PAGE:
Thursday, 28 February 2013

Three roses and a viburnum

Thursday 14th
Weather: 8°C. Rainy to begin with, much milder than it has been for a while. The sun finally came out.

Rosa × odorata 'Mutabilis' in the middle of the bed

I was on a pruning mission today. Fergus is properly getting me to prune different plants & namely roses all by myself - to 'read' the plant and prune intuitively to what I think the plant needs. It's a regenerative type of pruning really, which is great because it means not having to fumble around with textbooks trying to remember what the information said, but being able to understand what to do through looking at it. The main aims are to allow maximum sunshine into each stem, for them to be well spaced. Where it has flowered helps give an indication of what year wood flowers come on.

I have been choosing monthly articles/ excerpts for Dixter's website from the archive of Christopher Lloyd's Countrylife transcripts since the 1950s, here are a few interesting things he has to say about pruning - Christopher Lloyd article.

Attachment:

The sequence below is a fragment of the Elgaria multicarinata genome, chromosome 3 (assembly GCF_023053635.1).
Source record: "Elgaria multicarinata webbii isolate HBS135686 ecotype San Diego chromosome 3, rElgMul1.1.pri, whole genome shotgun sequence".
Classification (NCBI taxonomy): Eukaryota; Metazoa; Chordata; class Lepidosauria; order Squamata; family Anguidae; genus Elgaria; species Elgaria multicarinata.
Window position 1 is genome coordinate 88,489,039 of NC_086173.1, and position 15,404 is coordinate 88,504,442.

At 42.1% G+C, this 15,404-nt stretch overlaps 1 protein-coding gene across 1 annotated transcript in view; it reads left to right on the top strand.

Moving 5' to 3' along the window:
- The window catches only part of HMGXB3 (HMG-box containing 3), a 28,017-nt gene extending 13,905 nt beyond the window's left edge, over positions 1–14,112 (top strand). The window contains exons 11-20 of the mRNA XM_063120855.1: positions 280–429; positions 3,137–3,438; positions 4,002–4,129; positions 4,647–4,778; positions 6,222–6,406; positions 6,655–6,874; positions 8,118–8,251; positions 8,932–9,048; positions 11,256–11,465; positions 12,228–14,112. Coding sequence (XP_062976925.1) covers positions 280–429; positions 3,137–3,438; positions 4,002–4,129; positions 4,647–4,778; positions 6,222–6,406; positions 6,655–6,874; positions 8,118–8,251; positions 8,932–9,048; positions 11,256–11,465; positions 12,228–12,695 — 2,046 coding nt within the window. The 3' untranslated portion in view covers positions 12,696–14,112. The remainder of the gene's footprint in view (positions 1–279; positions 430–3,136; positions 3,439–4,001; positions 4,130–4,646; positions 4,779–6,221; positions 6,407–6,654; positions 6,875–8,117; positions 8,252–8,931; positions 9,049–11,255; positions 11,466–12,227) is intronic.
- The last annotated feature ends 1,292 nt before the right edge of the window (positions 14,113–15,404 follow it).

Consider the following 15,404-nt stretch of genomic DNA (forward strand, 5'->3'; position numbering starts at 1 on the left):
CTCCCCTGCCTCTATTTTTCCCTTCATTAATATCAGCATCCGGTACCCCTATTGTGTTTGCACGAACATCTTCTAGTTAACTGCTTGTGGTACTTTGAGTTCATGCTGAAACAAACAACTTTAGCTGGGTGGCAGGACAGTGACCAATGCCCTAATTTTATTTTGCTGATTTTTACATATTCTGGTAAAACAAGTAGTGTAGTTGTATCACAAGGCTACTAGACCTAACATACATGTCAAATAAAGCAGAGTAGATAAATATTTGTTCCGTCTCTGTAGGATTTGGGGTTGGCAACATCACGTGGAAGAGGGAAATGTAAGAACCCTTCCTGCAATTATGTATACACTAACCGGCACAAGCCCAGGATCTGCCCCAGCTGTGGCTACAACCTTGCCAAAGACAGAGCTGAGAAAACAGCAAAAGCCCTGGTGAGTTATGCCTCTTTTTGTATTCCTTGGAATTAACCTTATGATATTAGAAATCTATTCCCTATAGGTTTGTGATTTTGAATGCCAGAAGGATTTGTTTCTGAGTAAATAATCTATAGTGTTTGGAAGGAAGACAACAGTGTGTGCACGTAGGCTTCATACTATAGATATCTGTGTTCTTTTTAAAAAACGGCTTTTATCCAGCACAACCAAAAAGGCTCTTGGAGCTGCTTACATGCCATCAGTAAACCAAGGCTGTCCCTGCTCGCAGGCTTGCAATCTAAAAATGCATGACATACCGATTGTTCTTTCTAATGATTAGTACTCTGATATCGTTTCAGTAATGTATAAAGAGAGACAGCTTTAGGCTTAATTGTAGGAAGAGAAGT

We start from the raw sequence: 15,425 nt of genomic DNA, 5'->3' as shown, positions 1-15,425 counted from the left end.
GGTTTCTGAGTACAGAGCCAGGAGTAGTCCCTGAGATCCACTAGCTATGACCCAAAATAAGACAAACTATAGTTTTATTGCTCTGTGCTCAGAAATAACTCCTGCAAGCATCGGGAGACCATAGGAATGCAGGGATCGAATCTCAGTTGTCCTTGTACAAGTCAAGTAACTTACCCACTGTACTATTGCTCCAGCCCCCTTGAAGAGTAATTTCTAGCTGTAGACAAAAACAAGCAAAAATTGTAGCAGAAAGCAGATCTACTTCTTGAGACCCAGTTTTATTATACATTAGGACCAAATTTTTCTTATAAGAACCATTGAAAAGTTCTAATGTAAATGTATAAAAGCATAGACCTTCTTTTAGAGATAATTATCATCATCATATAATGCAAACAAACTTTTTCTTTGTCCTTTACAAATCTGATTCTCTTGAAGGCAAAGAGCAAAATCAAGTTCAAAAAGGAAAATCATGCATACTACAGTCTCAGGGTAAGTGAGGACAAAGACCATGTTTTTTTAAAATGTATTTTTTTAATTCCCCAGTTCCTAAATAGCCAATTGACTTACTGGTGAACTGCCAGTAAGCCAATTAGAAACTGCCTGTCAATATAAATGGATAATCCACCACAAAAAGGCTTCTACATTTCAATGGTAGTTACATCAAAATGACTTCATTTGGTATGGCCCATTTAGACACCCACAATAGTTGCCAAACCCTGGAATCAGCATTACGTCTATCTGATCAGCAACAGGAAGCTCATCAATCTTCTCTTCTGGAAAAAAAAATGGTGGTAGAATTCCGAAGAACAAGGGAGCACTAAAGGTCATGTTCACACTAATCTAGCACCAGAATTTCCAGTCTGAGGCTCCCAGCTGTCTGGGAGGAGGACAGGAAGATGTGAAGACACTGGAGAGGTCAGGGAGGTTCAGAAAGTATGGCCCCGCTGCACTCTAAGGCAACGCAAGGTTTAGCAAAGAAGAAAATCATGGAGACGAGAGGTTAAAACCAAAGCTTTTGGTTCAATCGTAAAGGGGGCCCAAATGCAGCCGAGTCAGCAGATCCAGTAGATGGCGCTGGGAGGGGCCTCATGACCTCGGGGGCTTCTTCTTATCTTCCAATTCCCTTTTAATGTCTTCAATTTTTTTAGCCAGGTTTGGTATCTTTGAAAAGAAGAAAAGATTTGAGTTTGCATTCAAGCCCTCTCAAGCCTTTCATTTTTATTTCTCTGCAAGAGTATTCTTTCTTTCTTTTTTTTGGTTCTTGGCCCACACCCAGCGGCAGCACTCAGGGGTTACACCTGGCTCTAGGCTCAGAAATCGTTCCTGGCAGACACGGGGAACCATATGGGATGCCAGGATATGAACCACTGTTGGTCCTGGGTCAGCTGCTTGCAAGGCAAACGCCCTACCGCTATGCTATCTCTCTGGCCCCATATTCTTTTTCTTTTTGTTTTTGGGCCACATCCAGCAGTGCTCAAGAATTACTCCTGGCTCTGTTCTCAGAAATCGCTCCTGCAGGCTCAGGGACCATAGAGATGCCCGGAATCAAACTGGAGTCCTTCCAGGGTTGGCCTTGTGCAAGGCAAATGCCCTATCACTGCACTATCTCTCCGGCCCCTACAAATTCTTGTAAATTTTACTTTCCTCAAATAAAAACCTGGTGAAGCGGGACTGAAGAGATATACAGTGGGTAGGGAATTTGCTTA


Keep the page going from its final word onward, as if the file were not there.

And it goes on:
Viburnum opulus compactum

Hard lessons were still being learnt and Fergus would come after each one to give me helpful critique, advice/ guidance. I was given a variety of plants that gave me different things to consider. These are the plants that were part of my trials & tribulations:

Rosa chinensis 'Mutabilis' now known as Rosa × odorata 'Mutabilis' in the Barn Garden. From this one I learnt not to cut middle stems too short even if means cutting off a flowered head to next best flowering stem means doing so, because then they don't risk being crowded out by the others and not being able to grow as well. In this scenario it is best to cut it down to the next best bud.

Viburnum compactum opulus, Rosa moyesii (a shrub rose with big red flowers and bulbous hips), Rosa setipoda & Rosa glauca (bluey green leaves & flowers with 5 pink petals), all in the Long Border. Situated here, the back of these plants can be easily shaded out by the growth at the front. So the best approach was to think about the plant in the shape of a set of steps. Taller at the back and gradually shorter towards the front. Always mindful that everything stays tall enough for the light to hit it.

Rosa glauca - the tall thin red branches in the middle nearly camouflaged. 

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